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Organising pages in confluence

Hi guys :)

I am trying to do some housekeeping for the new year and would like to organise our confluence areas.

We currently have an area for each client and then child pages are made under that parent.

The issue we have is that some clients have many projects going on at once and we need a way to clearly see which document relates to what project.

I have thought about adding a prefix to each document but wondered if there is a better way to go about it?

I would be great if under the main client name you can add folders for each project and then inside those break out the relevant pages for Onboarding, BRD and SOW etc.

Any help is appreciated :) 

2 answers

This is pretty much possible using Confluence, @Laura Potter . 

It offers an intuitive way of organizing content using spaces, pages, permissions, groups, labels, etc. where users belonging to one organization cannot access the content from another organization and so on. 

Here are few links that are a good starting point to learn how to do that:

I hope that helps. 


In Confluence, every page can serve as a folder -- since every page can have sub-pages.

So "under each main client" page you can have a "folder page for each project", with all the project-related pages underneath.

One thing I've found that helps is to differentiate these "folder pages" visually from other "content pages". That helps Confluence users more easily navigate a content-rich site. I give a specific example of what we're using further below, to spur your creativity.

In your case, this organization comes to mind:

  • All Clients
    • Client 1
      • Client 1 Project A
      • Client 1 Project B
    • Client 2
      • Client 2 Project Y
      • Client 2 Project Z
        • Lots of Project Z pages here

Note that by using the "Children Display" macro (with depth-1), you can have Confluence automatically create indexes for you for the "All Clients" and "Client N" pages. That reduces your manual maintenance, and also makes it easy for users to navigate.

The example I go into below would work well for the "Client N Project Q" pages.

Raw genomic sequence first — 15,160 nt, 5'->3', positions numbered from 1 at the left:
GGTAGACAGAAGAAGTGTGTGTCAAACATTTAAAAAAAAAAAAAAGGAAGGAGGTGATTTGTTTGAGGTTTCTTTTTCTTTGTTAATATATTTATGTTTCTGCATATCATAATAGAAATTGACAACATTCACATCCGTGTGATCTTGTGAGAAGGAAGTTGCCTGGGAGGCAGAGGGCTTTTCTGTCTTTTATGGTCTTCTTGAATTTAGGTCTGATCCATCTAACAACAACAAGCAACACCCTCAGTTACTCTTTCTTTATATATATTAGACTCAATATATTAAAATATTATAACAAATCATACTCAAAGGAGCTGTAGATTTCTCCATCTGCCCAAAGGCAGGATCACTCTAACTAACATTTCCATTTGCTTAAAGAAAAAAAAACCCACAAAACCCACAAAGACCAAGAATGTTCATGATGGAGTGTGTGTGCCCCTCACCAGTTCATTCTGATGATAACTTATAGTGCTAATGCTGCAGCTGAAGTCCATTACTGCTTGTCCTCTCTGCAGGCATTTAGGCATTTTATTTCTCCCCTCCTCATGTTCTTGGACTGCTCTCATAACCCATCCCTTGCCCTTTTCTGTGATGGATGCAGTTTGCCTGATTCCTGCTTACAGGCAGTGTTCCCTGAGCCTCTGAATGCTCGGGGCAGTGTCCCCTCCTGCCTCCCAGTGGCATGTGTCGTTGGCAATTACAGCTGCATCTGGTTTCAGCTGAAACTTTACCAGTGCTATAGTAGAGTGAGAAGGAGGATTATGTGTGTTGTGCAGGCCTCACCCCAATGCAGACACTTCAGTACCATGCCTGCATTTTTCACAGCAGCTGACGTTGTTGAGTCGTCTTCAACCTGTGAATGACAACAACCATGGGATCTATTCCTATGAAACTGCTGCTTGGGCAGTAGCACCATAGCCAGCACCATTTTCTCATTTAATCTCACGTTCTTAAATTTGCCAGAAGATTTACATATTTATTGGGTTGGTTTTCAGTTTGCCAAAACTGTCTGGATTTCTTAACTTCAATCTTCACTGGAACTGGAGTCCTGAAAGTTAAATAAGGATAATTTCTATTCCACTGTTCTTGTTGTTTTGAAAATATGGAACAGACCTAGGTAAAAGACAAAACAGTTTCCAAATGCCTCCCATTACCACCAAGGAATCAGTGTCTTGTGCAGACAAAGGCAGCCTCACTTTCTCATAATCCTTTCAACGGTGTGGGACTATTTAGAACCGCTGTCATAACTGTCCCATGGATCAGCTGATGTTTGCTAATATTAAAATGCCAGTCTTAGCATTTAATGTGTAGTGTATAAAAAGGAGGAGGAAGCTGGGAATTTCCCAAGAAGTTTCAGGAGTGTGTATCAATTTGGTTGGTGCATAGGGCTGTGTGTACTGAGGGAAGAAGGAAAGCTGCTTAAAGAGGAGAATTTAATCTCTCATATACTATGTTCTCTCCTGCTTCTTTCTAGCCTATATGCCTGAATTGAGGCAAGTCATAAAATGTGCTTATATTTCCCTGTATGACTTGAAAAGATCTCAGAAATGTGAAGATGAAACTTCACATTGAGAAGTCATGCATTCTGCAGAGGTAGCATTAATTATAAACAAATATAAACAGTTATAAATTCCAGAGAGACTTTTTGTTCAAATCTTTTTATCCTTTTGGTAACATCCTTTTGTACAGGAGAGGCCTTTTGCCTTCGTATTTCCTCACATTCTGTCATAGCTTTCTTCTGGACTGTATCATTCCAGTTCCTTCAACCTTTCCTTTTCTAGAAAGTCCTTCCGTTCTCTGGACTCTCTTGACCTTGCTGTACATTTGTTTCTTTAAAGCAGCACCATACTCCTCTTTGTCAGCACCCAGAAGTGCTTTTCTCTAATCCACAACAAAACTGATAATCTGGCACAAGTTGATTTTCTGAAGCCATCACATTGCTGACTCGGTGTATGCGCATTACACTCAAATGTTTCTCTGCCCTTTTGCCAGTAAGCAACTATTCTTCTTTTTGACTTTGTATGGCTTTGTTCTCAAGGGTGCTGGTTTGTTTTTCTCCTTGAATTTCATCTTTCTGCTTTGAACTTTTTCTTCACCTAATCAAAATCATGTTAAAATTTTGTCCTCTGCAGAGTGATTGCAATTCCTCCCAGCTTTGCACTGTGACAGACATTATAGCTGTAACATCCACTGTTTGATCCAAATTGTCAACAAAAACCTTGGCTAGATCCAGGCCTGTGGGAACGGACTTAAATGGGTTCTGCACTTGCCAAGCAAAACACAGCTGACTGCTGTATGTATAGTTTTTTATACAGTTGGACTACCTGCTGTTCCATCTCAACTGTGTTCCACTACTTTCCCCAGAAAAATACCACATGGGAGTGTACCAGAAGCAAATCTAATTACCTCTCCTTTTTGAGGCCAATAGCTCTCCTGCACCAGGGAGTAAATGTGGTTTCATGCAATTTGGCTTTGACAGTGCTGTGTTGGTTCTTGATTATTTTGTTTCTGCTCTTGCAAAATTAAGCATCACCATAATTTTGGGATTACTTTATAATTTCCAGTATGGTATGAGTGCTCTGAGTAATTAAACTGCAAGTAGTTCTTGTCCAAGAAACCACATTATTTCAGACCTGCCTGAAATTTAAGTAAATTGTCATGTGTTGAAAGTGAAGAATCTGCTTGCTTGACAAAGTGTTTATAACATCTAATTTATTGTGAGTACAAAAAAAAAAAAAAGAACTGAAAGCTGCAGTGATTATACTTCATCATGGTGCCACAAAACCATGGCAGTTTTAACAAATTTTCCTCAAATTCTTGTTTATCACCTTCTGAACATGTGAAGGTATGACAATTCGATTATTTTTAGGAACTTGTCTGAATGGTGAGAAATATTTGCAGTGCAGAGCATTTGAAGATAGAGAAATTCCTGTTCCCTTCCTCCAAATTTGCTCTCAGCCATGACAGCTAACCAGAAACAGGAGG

_ _ _ _ _ _ _

An approach I like is to come up with a style and design for "folder" pages, to make it easy for users to recognize and navigate them.

I'm including an example screenshot below. I created this as a template, to make it easy to reuse. There are just a few elements, all with specific user-focused purpose:

  • At the top is just a two-row table with colored backgrounds, for high visibility and recognition. The second row is optional, for the most commonly needed link.
  • The bottom is a two-column layout with one standard page macro in each column:
    • On the left is the Page Tree macro, configured with RootPage=@self, SortedBy =position, with "Search Box" and "Expand/Collapse" enabled, plus StartDepth=1. This allows for both quick searching and navigation, even if the left navbar area is closed.
    • On the right is the Contributors Summary macro. This is configured for GroupBy=pages, Display=lastupdate (only), SortBy=update, max=20 (to speed page load time), Content=pages, and Hierarchy=descendents (to show all recently updated sub-pages). This area highlights the latest activity.

My goal was to have a consistent look-and-feel for these "folder" pages, making it intuitive for users to click through. Feel free to experiment, customize, etc.

In your case, maybe you have that top table include a few (only a few!) links to the most critical documents for each project (Onboarding, BRD, SOW, etc). Alternately, you could use the "Space Shortcuts" feature in the left navbar for those links.

I originally started with these "folder pages" having just a "Child Pages" macro, but evolved over time to this improved design.

 Screen Shot 2021-01-05 at 9.31.23 AM.png

_ _ _ _ _ _ _

One other thought: If you have a need to index the "Onboarding, BRD, SOW" documents across projects, you could look into the Page Properties and Page Properties Report macros.

You might not need that, with client projects organized to be easily navigated. But those macros give you that "cross-cutting" functionality you can't do any other way (for when someone needs scattered documents aggregated into one place).

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